20th September 2016 – Second Referendums and other myths

 

One party, and one potential (although unlikely) party leader have called for a second referendum once the ‘deal’ for the UK leaving the EU is agreed.  While it is laudable for people to want this, and understandable that pro-EU politicians would pin their colours to this mast, I think it is, regretfully, a red herring.  Once the UK invokes Article 50 the UK is almost certainly leaving the EU, and a referendum on the final deal would be effectively pointless.

Article 50, par.3 of the Lisbon Treaty is very clear that:

3. The Treaties shall cease to apply to the State in question from the date of entry into force of the withdrawal agreement or, failing that, two years after the notification referred to in paragraph 2, unless the European Council, in agreement with the Member State concerned, unanimously decides to extend this period.

So, once Article 50 is invoked, there are 3 possible outcomes:

  1. An agreement is reached, and the UK leaves the EU at the date at which it has agreed it will enter into force.
  2. An agreement is not reached within 2 years of invoking Article 50, and the treaties simply cease to apply to the UK.  i.e., it has left.
  3. An agreement is not reached within 2 years of invoking Article 50, but the other 27 Member States agree unanimously to extend the 2 year period.

Let’s say that an agreement is reached within 2 years of invoking the treaty (which in itself is desperately unlikely).  The UK would then have to tell the Council that it was agreed in principle, but could not be formally agreed until a referendum was held on it.  We then have two possible outcomes.  The referendum vote is for the deal and the UK leaves on the date it enters into force (a), or the referendum result rejects the deal.  If the latter happens, then either (b) or (c) would apply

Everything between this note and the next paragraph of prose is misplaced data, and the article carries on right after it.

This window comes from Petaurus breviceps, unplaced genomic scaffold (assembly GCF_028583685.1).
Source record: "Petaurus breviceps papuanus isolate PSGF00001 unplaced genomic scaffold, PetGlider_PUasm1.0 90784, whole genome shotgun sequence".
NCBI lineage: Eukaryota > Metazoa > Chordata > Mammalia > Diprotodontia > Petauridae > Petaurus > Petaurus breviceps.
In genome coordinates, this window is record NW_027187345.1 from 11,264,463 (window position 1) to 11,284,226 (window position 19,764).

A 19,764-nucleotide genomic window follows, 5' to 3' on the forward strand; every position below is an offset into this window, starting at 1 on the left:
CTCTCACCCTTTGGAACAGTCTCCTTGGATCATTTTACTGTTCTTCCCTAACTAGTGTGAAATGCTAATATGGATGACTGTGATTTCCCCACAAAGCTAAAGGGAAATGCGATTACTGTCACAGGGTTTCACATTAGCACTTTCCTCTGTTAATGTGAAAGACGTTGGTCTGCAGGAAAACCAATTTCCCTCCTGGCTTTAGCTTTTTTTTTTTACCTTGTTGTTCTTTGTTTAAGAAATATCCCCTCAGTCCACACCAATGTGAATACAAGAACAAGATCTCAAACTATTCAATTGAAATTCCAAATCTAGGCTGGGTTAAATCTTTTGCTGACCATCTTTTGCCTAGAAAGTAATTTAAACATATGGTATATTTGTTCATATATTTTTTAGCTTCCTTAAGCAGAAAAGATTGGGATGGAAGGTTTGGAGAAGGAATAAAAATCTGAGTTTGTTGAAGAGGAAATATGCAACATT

If (b) applies, then the UK simply leaves the EU without a deal.  What about (c)?  I think it is fair to say that it is extremely unlikely that, having had the UK put the EU and its Member States through 3 -4 years of uncertainty, massive financial and economic cost, and tortuous negotiations, that the 27 will be in the mood for throwing the UK a bone and extending the negotiating period.  Why would they?  They are already clear signs that the EU is accepting Brexit and trying to move forward with the EU.  Why would they condemn themselves to more uncertainty and tortuous negotiations to help a country that has rejected them.

That’s on an EU-wide level.  You also have the issue of individual Member States and groups of Member States.  By then, Sarkozy may well be in power in France, having run partly on an anti-UK ticket.  Merkel, the UK’s biggest advocate in the EU may well be gone.  Spain will not be looking to play nicely now that they don’t have to respect internal EU niceties with the UK over Gibraltar.  If the Eastern Member States feel they are being cajoled towards a deal that limits free movement for their citizens they will not agree to extend the time limit so it can be done.